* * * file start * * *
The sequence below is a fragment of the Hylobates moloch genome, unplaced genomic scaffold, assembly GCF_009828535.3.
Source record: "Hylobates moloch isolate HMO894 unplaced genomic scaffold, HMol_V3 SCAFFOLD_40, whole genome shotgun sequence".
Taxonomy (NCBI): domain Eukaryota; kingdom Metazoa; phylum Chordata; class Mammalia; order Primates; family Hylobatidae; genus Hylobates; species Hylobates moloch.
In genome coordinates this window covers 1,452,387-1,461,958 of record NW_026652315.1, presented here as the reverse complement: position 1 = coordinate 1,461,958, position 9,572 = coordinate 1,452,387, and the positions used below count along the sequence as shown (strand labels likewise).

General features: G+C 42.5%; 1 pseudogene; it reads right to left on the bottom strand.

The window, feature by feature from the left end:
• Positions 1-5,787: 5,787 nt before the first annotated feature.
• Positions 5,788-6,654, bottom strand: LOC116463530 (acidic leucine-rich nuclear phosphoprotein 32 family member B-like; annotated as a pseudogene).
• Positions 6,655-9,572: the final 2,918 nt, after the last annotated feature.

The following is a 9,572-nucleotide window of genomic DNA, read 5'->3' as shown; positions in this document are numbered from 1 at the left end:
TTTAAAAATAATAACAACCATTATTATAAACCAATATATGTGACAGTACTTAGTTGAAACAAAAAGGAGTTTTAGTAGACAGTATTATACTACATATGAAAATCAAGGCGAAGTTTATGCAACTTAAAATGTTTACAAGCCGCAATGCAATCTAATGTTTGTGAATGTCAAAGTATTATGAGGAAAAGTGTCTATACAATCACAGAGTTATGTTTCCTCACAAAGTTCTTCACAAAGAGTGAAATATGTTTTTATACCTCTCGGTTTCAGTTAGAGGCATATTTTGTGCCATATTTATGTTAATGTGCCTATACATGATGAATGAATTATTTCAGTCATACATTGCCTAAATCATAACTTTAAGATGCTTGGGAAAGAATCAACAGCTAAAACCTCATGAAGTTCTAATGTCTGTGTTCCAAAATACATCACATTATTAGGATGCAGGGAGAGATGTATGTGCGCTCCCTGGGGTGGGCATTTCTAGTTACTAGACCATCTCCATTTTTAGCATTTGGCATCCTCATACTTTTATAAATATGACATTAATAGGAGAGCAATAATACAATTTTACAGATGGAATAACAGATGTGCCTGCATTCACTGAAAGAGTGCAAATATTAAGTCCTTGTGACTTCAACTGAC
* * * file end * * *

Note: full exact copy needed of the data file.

The sequence below is a fragment of the Hylobates moloch genome, unplaced genomic scaffold, assembly GCF_009828535.3.
Source record: "Hylobates moloch isolate HMO894 unplaced genomic scaffold, HMol_V3 SCAFFOLD_40, whole genome shotgun sequence".
Taxonomy (NCBI): domain Eukaryota; kingdom Metazoa; phylum Chordata; class Mammalia; order Primates; family Hylobatidae; genus Hylobates; species Hylobates moloch.
In genome coordinates this window covers 1,452,387-1,461,958 of record NW_026652315.1, presented here as the reverse complement: position 1 = coordinate 1,461,958, position 9,572 = coordinate 1,452,387, and the positions used below count along the sequence as shown (strand labels likewise).

General features: G+C 42.5%; 1 pseudogene; it reads right to left on the bottom strand.

The window, feature by feature from the left end:
• Positions 1-5,787: 5,787 nt before the first annotated feature.
• Positions 5,788-6,654, bottom strand: LOC116463530 (acidic leucine-rich nuclear phosphoprotein 32 family member B-like; annotated as a pseudogene).
• Positions 6,655-9,572: the final 2,918 nt, after the last annotated feature.

The following is a 9,572-nucleotide window of genomic DNA, read 5'->3' as shown; positions in this document are numbered from 1 at the left end:
TTTAAAAATAATAACAACCATTATTATAAACCAATATATGTGACAGTACTTAGTTGAAACAAAAAGGAGTTTTAGTAGACAGTATTATACTACATATGAAAATCAAGGCGAAGTTTATGCAACTTAAAATGTTTACAAGCCGCAATGCAATCTAATGTTTGTGAATGTCAAAGTATTATGAGGAAAAGTGTCTATACAATCACAGAGTTATGTTTCCTCACAAAGTTCTTCACAAAGAGTGAAATATGTTTTTATACCTCTCGGTTTCAGTTAGAGGCATATTTTGTGCCATATTTATGTTAATGTGCCTATACATGATGAATGAATTATTTCAGTCATACATTGCCTAAATCATAACTTTAAGATGCTTGGGAAAGAATCAACAGCTAAAACCTCATGAAGTTCTAATGTCTGTGTTCCAAAATACATCACATTATTAGGATGCAGGGAGAGATGTATGTGCGCTCCCTGGGGTGGGCATTTCTAGTTACTAGACCATCTCCATTTTTAGCATTTGGCATCCTCATACTTTTATAAATATGACATTAATAGGAGAGCAATAATACAATTTTACAGATGGAATAACAGATGTGCCTGCATTCACTGAAAGAGTGCAAATATTAAGTCCTTGTGACTTCAACTGAC